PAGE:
In the worldwide scramble to find an alternative to the lithium-ion battery, one group of researchers at the Lawrence Berkeley National Laboratory, a division of the U.S. Department of Energy (DOE), has focused on magnesium.

The Berkeley Labs scientists believe magnesium is promising alternative because it’s based on what’s known as a “multivalent ion.” Lithium-ion (Li-ion) has a charge of +1, meaning it has only a single electron for an electrical current. Magnesium-ion (Mg-ion) has a charge of +2.

Related: Has Battery Technology Just Taken A Huge Leap Forward?

In theory, at least, that means Mg-ions can provide twice as much electrical current as Li-ions when used in the same density. The use of Mg-ion batteries also would be less expensive and safer than Li-ion batteries because magnesium is more plentiful than lithium and is less prone to overheating.

Still, the Mg-ion batteries, with their multivalent ions, have drawbacks that so far have stalled their development. The key term here, though, is “so far.” Scientists at a Berkeley Lab research center have run computer simulations that have clarified science’s understanding about the Mg-ions in the electrolyte that conducts the ions between the electrodes of the battery.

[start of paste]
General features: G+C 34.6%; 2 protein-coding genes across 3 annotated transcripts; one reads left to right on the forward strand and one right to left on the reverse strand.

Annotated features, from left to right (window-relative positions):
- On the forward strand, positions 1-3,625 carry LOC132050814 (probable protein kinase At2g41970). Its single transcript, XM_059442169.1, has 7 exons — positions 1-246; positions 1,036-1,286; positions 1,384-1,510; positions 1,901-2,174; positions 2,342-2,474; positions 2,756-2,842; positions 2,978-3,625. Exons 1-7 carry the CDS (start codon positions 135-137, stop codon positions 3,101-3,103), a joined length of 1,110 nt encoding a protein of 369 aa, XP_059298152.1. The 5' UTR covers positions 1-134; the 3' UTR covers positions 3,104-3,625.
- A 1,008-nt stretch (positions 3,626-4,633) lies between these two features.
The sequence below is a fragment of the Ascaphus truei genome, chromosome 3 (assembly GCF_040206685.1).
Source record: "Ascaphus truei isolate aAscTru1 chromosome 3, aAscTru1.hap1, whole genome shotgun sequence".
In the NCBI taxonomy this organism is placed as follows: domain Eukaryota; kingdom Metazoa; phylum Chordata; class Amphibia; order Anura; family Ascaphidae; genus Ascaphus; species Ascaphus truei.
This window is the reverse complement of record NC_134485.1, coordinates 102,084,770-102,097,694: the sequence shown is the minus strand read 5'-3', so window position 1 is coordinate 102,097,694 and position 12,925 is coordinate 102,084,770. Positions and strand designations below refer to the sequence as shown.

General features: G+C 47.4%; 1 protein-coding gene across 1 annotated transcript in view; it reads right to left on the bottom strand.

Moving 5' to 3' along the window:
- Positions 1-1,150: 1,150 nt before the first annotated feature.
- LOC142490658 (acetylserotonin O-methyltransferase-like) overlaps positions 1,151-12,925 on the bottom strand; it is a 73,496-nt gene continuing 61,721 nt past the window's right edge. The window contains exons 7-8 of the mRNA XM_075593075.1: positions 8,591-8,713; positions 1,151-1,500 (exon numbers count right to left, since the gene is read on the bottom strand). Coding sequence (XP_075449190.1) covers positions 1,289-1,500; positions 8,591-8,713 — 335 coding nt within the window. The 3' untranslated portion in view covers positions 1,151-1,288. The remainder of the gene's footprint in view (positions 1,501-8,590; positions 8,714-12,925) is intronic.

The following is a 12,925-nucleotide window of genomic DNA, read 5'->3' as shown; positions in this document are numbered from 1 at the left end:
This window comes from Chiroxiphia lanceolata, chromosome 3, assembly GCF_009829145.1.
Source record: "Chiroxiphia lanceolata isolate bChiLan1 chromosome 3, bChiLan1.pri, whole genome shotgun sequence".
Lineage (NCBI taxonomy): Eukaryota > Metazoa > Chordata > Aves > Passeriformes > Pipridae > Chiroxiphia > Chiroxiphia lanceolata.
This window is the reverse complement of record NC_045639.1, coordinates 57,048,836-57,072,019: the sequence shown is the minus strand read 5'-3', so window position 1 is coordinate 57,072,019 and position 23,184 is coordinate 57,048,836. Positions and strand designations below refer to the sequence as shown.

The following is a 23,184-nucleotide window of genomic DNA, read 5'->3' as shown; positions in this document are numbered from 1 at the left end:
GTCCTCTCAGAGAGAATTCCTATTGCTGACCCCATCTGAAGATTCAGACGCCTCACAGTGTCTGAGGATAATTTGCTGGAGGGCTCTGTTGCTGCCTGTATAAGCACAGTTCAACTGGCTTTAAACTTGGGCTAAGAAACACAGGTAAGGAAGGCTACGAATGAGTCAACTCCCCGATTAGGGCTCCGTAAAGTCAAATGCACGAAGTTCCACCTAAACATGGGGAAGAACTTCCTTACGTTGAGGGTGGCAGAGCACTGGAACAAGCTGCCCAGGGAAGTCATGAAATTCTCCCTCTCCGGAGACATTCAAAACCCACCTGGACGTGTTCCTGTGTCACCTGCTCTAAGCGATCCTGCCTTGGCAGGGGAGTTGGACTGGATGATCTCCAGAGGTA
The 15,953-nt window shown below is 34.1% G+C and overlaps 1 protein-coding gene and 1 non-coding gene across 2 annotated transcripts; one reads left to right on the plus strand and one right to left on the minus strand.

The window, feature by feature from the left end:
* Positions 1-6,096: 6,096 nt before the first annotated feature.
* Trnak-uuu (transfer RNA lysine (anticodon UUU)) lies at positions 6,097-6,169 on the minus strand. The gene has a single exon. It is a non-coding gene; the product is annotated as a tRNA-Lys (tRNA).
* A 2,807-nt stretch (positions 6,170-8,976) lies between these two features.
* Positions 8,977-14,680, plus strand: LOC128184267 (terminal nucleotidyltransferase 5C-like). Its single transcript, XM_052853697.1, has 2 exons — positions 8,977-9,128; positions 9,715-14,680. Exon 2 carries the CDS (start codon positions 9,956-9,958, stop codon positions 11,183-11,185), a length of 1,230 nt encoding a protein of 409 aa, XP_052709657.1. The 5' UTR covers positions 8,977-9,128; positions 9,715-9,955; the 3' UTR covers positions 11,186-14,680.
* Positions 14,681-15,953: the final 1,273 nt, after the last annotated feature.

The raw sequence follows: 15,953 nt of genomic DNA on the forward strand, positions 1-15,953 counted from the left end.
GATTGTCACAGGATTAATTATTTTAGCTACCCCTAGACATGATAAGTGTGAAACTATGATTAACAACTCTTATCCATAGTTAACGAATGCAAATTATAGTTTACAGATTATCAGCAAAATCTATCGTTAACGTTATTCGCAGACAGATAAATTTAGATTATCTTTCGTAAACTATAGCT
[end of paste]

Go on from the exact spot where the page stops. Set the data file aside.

Their research was published in the Journal of the American Chemical Society.

According to one of the scientists involved in the research, David Prendergast, it was believed that an increased charge causes Mg-ions to be surrounded by oppositely charged ions and other matter that can slow their conductivity and reduce a battery’s efficiency. “However,” Prendergast tells the Berkeley Lab’s News Center, we found the problem may be less dire than is widely believed.”

What is widely believed is that a Mg-ion would be surrounded by a cluster of its six nearest neighbors including the oppositely charged ions, or “counter ions,” or by solvent molecules. This cluster of matter around the Mg-ion, called a “coordination sphere,” would make the Mg-ion too bulky to be conducted efficiently.

Related: Why The Debate Over Energy Storage Utterly Misses The Point

But Prendergast and a colleague, Liwen Wan, ran simulations of Mg-ion conductivity on two supercomputers and found that only four neighboring particles cluster around the Mg-ion. Prendergast says this makes conductivity more efficient because the coordination sphere is one-third smaller.

“Our findings also suggest that the performance bottlenecks experienced with Mg-ion batteries to date may not be so much related to the electrolyte itself, but to what happens at the interface between the electrolyte and electrodes as the Mg-ions shed their coordination spheres.”

Now that Prendergast and Wan have cleared away the underbrush, the next step is to move beyond computer simulations to real-world testing. If that holds up, cars powered by powerful, safe and inexpensive Mg-ion batteries can’t be far behind.

By Andy Tully of Oilprice.com

More Top Reads From Oilprice.com:



Join the discussion | Back to homepage

Leave a comment

Leave a comment

Oilprice - The No. 1 Source for Oil & Energy News